Fort Wayne Museum of Art Executive Director Charles Shepard wants you to think of light for a minute. Think of lighting that has the ability to change the mood of the room and in turn, transform the mood of the people who occupy it.
The museums new sound series, he says, works in the same way.
The sound is designed to take over a space and give you a variety of sensation and feelings, Shepard says. In this case, its particularly designed to increase your meditative and transcendental state.
The museum will have the first event in the series Saturday with the experimental sounds of local artist Adam Meyer, known as Dry Valleys, and Chicago artists Antlrd and Gardener.
Shepard says the event will take place in the museum auditorium, and the audience will able to sit wherever they would like within the space to experience the sound performance.
We felt that the containment in the auditorium would maximize the sense of losing yourself in the sound, he says. Its about bringing another art form out. The things Im thinking about are probably not going to show up on anybodys stage.
Shepard says that he has wanted to incorporate a music-based art form into the museums variety of exhibits since he first came to Fort Wayne in 2003.
Not knowing the region when I first got here, I wanted to be sensitive and spend some time to see what kind of music is available. I kept dreaming up things that were competitive with other peoples things, and I didnt want to do that. So I kind of let go of the concept for a while, he says. Then I started reading about a variety of people who are musicians, but they think of themselves as sound artists.
Shepard says he began discussing the idea with Meyer, a musician, artist and founder of COYA Creative and Development. Meyer has put out 40 releases with national and international sound artists through his record label, Sacred Phrases.
Meyer says he creates sound art with old recording equipment, field recorders and analog synthesizers. He says that sound art has fostered a collaborative online community.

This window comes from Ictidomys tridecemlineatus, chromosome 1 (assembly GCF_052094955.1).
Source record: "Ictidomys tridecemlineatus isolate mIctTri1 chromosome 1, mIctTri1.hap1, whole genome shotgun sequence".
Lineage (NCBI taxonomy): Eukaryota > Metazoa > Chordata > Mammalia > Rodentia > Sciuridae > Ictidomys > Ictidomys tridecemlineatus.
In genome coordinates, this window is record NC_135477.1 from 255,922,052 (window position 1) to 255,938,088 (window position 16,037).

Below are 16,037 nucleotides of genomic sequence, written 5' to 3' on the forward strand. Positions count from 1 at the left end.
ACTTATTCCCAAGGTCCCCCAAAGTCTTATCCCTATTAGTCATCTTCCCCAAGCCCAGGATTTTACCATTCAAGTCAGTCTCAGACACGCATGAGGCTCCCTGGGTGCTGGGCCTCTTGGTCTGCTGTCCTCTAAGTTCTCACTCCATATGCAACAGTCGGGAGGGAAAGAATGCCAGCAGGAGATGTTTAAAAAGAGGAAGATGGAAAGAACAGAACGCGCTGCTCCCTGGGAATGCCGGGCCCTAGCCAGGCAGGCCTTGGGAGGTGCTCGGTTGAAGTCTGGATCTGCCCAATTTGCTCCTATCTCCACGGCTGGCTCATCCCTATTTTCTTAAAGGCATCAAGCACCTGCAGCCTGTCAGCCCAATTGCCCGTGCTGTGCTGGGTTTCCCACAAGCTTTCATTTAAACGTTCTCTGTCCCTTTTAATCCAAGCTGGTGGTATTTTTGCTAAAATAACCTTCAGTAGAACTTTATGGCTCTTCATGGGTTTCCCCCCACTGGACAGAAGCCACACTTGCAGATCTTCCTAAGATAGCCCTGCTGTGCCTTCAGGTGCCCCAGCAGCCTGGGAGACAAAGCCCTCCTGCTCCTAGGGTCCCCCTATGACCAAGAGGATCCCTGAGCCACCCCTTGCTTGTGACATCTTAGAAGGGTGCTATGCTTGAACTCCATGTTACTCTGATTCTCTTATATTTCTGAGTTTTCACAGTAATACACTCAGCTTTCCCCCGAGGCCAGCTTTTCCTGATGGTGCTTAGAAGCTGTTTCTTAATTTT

I feel like its open-ended enough to gain attention of all types of people, he says. Whether people are into hip-hop, punk rock, dance music or any kind of rock music, they could connect to this stuff.
Meyer says the first event will feature experimental ambient music. But in the future Meyer would like to include nature-inspired soundscapes and sounds that are more raw and harsher to the ear.
One person might listen and feel really happy and another person might get a little confused, he says. I think this is true art, because of that level of interpretation. It changes from listener to listener, like a really good painting where each person has a different feeling.
Shepard says that there will be three or four events for the upcoming year; the museum has already begun to reach out to international sound artists for the second event, which he says will probably accompany a gallery show. He would like to have an exhibit that invites a dozen artists to design sound art for the museums existing collection.
I think it would be exciting to be in the gallery and lose yourself in the sound without seeing anything that tells you who actually made the sound, he says.
With the first event a head-on introduction without any distractions, Sheppard says he is aware that some people may walk away puzzled.
Im pretty sure we will draw people who get it, and we will draw people who dont get it all, he says. I think that maybe thats a good thing. Its always good to be challenged by things you cant always get your head around. You have to come back and try it again.